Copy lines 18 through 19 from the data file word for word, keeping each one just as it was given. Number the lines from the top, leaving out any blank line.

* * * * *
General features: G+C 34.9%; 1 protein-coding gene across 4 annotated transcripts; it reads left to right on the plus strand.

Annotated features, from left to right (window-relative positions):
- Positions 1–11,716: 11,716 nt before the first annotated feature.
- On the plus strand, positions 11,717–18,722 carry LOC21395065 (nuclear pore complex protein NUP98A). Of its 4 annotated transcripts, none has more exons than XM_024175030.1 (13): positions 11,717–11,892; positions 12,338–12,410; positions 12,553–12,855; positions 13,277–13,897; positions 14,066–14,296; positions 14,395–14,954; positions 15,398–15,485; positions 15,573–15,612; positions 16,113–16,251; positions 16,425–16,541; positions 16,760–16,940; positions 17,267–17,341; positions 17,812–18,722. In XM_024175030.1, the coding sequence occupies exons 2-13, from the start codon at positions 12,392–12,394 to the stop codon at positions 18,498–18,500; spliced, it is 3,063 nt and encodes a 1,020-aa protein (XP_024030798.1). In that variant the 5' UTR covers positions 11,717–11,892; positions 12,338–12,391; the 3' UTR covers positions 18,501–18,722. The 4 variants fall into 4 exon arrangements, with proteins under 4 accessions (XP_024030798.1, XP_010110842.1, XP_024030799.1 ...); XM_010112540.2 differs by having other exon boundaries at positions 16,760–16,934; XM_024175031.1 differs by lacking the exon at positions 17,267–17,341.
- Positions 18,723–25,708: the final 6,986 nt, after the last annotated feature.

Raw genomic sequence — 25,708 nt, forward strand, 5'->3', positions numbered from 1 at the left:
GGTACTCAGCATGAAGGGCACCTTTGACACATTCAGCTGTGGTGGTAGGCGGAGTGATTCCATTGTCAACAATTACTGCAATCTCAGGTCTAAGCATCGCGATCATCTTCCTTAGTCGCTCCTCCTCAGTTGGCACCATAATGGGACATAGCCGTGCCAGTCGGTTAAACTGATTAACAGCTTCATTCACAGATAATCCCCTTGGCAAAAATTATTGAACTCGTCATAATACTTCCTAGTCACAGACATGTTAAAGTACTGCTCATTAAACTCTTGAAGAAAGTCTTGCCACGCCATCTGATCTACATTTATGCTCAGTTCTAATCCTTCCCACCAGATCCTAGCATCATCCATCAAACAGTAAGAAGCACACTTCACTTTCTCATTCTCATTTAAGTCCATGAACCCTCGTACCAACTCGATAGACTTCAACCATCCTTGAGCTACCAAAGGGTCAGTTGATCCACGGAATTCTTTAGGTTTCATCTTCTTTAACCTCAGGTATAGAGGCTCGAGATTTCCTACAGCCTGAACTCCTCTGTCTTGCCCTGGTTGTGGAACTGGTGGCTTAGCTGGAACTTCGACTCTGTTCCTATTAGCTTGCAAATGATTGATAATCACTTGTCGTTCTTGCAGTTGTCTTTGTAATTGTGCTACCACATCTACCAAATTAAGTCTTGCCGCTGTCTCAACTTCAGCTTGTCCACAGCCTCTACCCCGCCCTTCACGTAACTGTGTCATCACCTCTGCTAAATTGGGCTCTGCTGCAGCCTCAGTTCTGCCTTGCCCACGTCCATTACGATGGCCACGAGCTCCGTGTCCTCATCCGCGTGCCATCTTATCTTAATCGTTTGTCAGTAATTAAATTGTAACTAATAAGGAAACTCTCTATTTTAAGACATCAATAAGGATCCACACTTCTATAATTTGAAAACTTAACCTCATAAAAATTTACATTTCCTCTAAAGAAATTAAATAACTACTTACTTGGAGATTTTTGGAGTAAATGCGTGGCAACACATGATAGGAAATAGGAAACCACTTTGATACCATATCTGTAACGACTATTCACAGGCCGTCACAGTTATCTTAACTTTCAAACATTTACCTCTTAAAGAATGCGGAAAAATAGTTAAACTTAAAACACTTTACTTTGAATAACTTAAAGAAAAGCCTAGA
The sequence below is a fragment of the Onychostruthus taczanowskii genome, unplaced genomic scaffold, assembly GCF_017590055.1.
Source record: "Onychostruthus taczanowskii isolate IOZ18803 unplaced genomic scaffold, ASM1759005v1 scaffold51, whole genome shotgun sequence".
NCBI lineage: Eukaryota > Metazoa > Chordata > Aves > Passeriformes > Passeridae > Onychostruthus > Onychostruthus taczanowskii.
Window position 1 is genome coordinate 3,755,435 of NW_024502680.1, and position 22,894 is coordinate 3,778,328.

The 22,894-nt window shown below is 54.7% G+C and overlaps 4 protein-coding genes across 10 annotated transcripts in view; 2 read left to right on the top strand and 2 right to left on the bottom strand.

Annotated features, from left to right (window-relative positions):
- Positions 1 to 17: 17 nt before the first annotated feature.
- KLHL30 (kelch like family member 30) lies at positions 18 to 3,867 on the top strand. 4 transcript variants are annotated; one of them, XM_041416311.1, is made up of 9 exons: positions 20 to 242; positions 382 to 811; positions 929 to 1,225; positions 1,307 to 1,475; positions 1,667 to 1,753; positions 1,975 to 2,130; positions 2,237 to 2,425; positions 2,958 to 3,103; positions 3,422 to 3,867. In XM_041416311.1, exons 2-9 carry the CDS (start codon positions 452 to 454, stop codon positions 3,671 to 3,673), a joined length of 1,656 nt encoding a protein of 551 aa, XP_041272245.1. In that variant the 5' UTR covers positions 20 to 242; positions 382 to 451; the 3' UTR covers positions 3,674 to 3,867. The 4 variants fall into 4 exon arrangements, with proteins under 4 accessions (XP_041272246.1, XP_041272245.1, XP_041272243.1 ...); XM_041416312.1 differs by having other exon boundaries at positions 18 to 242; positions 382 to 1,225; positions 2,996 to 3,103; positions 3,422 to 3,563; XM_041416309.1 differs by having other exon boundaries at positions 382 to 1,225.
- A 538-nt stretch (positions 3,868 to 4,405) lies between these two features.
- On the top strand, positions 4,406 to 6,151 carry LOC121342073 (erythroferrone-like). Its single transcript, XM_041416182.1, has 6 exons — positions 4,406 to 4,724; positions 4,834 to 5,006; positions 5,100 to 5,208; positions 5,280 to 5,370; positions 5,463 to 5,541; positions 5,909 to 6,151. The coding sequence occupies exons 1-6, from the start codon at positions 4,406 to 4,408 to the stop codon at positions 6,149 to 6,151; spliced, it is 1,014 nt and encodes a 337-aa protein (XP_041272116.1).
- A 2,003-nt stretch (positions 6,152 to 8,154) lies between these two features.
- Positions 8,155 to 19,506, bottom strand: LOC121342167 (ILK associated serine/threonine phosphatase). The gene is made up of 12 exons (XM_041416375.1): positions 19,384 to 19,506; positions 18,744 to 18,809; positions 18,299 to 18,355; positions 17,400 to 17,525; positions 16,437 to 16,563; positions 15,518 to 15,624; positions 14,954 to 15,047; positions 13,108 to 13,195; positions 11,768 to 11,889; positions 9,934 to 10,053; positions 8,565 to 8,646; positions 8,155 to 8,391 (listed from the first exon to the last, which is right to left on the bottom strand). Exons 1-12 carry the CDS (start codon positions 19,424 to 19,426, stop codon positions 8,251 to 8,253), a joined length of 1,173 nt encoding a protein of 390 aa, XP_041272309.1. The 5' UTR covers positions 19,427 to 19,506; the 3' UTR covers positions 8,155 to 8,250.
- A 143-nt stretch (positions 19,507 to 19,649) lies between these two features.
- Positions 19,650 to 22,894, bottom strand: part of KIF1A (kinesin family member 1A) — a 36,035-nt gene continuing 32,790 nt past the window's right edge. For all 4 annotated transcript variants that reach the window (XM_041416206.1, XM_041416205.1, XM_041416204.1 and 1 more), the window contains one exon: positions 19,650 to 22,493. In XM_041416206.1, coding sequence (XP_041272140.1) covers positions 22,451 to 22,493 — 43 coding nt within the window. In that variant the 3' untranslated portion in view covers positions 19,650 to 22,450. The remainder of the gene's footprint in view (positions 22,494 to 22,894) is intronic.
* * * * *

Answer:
- A 2,003-nt stretch (positions 6,152 to 8,154) lies between these two features.
- Positions 8,155 to 19,506, bottom strand: LOC121342167 (ILK associated serine/threonine phosphatase). The gene is made up of 12 exons (XM_041416375.1): positions 19,384 to 19,506; positions 18,744 to 18,809; positions 18,299 to 18,355; positions 17,400 to 17,525; positions 16,437 to 16,563; positions 15,518 to 15,624; positions 14,954 to 15,047; positions 13,108 to 13,195; positions 11,768 to 11,889; positions 9,934 to 10,053; positions 8,565 to 8,646; positions 8,155 to 8,391 (listed from the first exon to the last, which is right to left on the bottom strand). Exons 1-12 carry the CDS (start codon positions 19,424 to 19,426, stop codon positions 8,251 to 8,253), a joined length of 1,173 nt encoding a protein of 390 aa, XP_041272309.1. The 5' UTR covers positions 19,427 to 19,506; the 3' UTR covers positions 8,155 to 8,250.